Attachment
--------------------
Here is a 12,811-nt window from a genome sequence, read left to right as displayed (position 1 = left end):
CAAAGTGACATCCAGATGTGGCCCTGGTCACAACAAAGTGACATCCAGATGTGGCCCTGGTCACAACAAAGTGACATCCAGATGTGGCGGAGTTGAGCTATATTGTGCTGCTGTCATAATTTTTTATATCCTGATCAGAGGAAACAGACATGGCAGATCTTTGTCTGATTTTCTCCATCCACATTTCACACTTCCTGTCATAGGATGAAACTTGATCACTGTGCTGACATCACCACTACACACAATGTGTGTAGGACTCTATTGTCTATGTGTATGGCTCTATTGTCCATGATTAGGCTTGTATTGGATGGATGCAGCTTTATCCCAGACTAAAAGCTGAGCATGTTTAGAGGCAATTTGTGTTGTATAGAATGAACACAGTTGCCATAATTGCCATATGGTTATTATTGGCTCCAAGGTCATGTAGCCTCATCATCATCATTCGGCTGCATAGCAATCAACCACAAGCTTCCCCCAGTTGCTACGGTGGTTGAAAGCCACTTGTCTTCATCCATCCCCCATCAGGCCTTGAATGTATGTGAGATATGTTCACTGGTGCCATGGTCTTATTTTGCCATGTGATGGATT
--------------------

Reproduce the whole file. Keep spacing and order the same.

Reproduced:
Here is a 12,811-nt window from a genome sequence, read left to right as displayed (position 1 = left end):
CAAAGTGACATCCAGATGTGGCCCTGGTCACAACAAAGTGACATCCAGATGTGGCCCTGGTCACAACAAAGTGACATCCAGATGTGGCGGAGTTGAGCTATATTGTGCTGCTGTCATAATTTTTTATATCCTGATCAGAGGAAACAGACATGGCAGATCTTTGTCTGATTTTCTCCATCCACATTTCACACTTCCTGTCATAGGATGAAACTTGATCACTGTGCTGACATCACCACTACACACAATGTGTGTAGGACTCTATTGTCTATGTGTATGGCTCTATTGTCCATGATTAGGCTTGTATTGGATGGATGCAGCTTTATCCCAGACTAAAAGCTGAGCATGTTTAGAGGCAATTTGTGTTGTATAGAATGAACACAGTTGCCATAATTGCCATATGGTTATTATTGGCTCCAAGGTCATGTAGCCTCATCATCATCATTCGGCTGCATAGCAATCAACCACAAGCTTCCCCCAGTTGCTACGGTGGTTGAAAGCCACTTGTCTTCATCCATCCCCCATCAGGCCTTGAATGTATGTGAGATATGTTCACTGGTGCCATGGTCTTATTTTGCCATGTGATGGATT